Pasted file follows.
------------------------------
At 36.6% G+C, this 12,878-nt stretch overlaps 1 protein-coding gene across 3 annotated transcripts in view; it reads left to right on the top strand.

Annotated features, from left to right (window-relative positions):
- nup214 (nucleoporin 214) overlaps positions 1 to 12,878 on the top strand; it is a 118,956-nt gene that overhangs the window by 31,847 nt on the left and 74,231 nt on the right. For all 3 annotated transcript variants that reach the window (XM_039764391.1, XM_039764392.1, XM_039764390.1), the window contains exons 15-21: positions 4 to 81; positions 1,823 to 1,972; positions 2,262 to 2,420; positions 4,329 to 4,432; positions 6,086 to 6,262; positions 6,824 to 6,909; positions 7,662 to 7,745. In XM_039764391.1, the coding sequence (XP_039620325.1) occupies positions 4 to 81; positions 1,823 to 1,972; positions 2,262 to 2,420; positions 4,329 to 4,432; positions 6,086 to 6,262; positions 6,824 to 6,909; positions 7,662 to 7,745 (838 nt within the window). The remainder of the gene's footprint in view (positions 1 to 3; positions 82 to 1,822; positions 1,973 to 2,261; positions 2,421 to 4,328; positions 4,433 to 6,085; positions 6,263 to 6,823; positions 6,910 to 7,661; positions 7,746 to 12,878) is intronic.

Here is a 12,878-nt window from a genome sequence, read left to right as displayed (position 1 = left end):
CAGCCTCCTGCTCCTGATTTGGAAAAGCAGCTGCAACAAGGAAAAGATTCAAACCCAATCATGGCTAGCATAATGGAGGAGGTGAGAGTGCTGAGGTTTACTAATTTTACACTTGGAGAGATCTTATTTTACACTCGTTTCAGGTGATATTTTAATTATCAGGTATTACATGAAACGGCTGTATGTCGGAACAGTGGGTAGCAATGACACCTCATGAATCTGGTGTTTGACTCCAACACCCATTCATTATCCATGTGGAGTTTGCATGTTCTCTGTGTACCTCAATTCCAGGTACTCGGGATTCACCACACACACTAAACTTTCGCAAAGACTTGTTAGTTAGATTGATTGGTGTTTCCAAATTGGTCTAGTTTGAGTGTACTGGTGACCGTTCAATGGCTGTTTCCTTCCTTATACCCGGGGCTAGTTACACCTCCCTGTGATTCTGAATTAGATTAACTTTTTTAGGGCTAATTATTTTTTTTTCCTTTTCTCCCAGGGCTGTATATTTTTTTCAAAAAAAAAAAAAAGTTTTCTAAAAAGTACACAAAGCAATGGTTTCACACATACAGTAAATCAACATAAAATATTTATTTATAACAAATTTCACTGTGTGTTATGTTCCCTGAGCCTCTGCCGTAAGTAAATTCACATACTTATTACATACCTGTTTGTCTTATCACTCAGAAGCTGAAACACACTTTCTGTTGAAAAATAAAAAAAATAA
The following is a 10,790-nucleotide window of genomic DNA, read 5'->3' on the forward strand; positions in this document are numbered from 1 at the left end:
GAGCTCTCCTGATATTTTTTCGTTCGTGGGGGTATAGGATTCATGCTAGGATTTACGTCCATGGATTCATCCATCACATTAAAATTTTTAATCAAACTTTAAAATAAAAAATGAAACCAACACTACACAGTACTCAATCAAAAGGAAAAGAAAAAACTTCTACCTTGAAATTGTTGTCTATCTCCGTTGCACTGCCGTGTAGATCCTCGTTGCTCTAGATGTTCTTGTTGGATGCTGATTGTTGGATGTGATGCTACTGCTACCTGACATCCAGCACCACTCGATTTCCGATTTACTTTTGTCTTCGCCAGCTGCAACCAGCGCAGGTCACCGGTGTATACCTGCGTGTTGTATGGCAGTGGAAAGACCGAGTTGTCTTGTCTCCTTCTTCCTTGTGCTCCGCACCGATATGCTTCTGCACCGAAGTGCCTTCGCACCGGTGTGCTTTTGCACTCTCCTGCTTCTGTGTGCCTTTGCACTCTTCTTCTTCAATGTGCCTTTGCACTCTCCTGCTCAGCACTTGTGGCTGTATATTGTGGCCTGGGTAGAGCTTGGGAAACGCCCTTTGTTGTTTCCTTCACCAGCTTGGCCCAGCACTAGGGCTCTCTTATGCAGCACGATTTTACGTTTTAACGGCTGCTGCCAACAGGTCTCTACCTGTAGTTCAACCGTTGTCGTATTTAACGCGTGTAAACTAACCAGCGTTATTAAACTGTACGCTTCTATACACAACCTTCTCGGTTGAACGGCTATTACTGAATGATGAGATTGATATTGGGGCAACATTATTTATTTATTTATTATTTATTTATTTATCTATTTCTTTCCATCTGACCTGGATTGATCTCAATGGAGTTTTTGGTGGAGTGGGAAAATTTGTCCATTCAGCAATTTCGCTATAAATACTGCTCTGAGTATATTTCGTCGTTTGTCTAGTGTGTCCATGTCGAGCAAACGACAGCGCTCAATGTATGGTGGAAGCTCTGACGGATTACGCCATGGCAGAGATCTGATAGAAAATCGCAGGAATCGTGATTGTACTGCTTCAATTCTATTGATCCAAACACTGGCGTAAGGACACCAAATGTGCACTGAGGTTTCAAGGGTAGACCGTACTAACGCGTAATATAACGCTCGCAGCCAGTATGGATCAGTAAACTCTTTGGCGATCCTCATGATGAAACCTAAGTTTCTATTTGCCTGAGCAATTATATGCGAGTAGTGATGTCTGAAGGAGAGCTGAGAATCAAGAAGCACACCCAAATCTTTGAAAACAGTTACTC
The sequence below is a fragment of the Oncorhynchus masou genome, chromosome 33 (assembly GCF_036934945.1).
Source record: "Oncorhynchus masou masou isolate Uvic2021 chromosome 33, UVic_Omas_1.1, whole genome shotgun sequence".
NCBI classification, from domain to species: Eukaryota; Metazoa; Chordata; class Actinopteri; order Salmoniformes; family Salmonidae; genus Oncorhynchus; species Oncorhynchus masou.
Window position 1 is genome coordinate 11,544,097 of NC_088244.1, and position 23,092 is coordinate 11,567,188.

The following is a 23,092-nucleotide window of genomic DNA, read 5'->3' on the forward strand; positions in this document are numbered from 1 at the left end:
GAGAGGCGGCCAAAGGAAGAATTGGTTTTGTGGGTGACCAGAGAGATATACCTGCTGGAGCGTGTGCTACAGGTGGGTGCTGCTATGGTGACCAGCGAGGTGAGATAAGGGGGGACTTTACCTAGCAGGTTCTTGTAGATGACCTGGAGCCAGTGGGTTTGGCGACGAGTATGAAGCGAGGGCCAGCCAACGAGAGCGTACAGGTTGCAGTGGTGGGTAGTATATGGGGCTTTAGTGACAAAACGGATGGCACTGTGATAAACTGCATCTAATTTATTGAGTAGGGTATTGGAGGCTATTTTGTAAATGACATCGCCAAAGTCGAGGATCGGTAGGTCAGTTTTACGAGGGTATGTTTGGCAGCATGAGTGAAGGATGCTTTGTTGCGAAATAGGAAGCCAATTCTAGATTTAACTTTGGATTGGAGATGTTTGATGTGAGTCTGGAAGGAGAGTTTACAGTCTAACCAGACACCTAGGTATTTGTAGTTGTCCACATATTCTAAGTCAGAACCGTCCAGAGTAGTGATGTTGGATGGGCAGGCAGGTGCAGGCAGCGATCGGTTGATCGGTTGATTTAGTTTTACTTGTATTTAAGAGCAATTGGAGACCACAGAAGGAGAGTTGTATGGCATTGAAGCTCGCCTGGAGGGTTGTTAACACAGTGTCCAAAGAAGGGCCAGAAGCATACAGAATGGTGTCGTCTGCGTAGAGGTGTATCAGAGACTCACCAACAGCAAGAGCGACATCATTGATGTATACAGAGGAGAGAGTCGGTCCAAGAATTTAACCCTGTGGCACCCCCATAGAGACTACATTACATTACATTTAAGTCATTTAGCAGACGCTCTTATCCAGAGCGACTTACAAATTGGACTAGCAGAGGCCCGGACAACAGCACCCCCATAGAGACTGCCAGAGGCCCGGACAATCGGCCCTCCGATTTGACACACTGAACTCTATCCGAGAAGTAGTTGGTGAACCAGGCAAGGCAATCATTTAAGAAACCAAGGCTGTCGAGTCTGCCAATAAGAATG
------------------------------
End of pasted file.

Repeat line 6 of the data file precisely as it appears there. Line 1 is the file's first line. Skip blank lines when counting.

The following is a 10,790-nucleotide window of genomic DNA, read 5'->3' on the forward strand; positions in this document are numbered from 1 at the left end: